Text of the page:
Ed Smith in The Liberal:
WHAT is the ultimate quality in a sportsman? Is it athleticism or skill? Maybe it is courage, self-belief or the ability to seize the moment? Perhaps there is something greater still that sets apart the very best: the ability to create the illusion of complicity. Great players, at their peak, sometimes exert such a mastery over opponents that they appear complicit. They reduce usually aggressive competitors to seeming like mere accomplices; the great man is the puppet-master, the feisty opponent just a puppet. Simon Barnes, in his insightful new book The Meaning of Sport, calls this gift ‘Federer’, in honour of the elegant Swiss tennis genius.
For an intimate study of ‘Federer’ at work, watch the film Zidane – a 21st Century Portrait. I had approached the film with some trepidation as I didn’t expect to be much bothered about a real-time replay of the match between Real Madrid and Villarreal on 23rd April 2005.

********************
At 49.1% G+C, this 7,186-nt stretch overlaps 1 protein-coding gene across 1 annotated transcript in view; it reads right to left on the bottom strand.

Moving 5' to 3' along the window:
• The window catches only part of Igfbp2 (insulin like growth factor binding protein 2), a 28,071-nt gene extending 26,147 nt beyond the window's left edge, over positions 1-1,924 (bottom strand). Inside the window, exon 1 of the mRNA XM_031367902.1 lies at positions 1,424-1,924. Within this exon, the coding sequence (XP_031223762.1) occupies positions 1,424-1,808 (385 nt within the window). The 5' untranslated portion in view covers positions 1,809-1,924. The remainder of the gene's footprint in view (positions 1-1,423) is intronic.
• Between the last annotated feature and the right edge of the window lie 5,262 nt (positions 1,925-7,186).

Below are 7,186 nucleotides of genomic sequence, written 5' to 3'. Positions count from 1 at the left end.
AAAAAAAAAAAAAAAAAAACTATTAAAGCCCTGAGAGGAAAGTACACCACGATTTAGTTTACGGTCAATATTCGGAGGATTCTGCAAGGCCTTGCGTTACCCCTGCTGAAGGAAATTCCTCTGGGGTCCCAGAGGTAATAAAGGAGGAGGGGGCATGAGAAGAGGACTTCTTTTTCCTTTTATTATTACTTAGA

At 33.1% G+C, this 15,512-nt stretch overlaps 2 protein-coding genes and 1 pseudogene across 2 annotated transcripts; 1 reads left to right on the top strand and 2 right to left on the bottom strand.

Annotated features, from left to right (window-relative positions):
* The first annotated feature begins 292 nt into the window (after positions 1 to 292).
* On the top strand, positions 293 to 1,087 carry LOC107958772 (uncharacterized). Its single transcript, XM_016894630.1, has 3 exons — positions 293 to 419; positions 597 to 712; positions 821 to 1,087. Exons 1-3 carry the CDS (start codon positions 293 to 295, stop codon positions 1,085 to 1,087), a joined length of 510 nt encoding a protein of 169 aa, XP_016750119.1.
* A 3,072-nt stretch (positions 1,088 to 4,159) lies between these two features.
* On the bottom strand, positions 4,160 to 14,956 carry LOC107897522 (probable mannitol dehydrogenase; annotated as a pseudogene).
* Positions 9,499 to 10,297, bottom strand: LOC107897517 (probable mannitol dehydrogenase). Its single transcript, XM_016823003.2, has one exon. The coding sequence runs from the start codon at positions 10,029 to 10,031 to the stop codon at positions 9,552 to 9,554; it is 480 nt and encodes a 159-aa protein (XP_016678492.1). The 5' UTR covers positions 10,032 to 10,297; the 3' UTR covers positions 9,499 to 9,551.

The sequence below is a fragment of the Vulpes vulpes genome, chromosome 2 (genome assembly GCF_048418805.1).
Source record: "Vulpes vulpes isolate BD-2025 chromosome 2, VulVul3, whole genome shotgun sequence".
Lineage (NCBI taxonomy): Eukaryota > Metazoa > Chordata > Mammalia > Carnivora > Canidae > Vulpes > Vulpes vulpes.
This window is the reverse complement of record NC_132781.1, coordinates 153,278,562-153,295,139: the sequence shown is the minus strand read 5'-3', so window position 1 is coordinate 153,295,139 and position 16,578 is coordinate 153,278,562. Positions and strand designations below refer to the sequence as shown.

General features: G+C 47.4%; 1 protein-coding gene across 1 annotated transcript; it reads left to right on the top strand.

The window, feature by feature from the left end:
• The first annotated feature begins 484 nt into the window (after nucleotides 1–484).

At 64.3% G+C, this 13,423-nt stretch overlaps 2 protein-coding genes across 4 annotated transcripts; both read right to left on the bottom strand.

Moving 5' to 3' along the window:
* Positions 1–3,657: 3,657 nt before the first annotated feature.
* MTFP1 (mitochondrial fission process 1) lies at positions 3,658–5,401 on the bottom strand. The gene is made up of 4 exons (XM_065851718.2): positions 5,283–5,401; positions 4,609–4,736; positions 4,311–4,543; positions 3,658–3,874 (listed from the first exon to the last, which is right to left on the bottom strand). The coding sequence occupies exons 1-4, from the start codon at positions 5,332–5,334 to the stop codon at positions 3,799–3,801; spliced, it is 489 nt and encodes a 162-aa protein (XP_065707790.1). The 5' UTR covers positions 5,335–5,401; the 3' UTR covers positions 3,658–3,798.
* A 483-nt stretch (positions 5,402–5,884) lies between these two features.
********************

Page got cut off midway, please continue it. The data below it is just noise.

How wrong I was. It is the best insight into the mind and movement of a great sportsman I have ever experienced in any medium. Seventeen synchronized cameras focused exclusively on Zidane throughout the match. The film, which follows the first kick to the last, takes us not only onto the pitch, but also into the imaginative world of a great player in the final chapter of his career.